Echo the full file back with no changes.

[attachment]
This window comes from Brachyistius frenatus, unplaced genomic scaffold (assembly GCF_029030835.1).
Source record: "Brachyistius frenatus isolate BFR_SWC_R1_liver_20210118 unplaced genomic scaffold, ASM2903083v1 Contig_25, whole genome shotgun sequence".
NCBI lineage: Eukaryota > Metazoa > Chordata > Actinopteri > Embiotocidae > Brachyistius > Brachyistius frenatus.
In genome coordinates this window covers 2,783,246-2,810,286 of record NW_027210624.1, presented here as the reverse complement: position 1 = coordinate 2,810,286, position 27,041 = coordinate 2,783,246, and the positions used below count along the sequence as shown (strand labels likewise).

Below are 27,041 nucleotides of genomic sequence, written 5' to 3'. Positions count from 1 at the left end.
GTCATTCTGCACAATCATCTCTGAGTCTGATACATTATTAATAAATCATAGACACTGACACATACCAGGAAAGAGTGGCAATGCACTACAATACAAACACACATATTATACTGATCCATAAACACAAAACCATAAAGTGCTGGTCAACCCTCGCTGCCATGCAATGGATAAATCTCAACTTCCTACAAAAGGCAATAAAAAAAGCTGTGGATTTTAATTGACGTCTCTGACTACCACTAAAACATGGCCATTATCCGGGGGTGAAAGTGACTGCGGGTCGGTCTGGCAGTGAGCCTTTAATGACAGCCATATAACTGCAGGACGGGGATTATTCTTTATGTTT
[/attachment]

This window comes from Brachyistius frenatus, unplaced genomic scaffold (assembly GCF_029030835.1).
Source record: "Brachyistius frenatus isolate BFR_SWC_R1_liver_20210118 unplaced genomic scaffold, ASM2903083v1 Contig_25, whole genome shotgun sequence".
NCBI lineage: Eukaryota > Metazoa > Chordata > Actinopteri > Embiotocidae > Brachyistius > Brachyistius frenatus.
In genome coordinates this window covers 2,783,246-2,810,286 of record NW_027210624.1, presented here as the reverse complement: position 1 = coordinate 2,810,286, position 27,041 = coordinate 2,783,246, and the positions used below count along the sequence as shown (strand labels likewise).

Below are 27,041 nucleotides of genomic sequence, written 5' to 3'. Positions count from 1 at the left end.
GTCATTCTGCACAATCATCTCTGAGTCTGATACATTATTAATAAATCATAGACACTGACACATACCAGGAAAGAGTGGCAATGCACTACAATACAAACACACATATTATACTGATCCATAAACACAAAACCATAAAGTGCTGGTCAACCCTCGCTGCCATGCAATGGATAAATCTCAACTTCCTACAAAAGGCAATAAAAAAAGCTGTGGATTTTAATTGACGTCTCTGACTACCACTAAAACATGGCCATTATCCGGGGGTGAAAGTGACTGCGGGTCGGTCTGGCAGTGAGCCTTTAATGACAGCCATATAACTGCAGGACGGGGATTATTCTTTATGTTT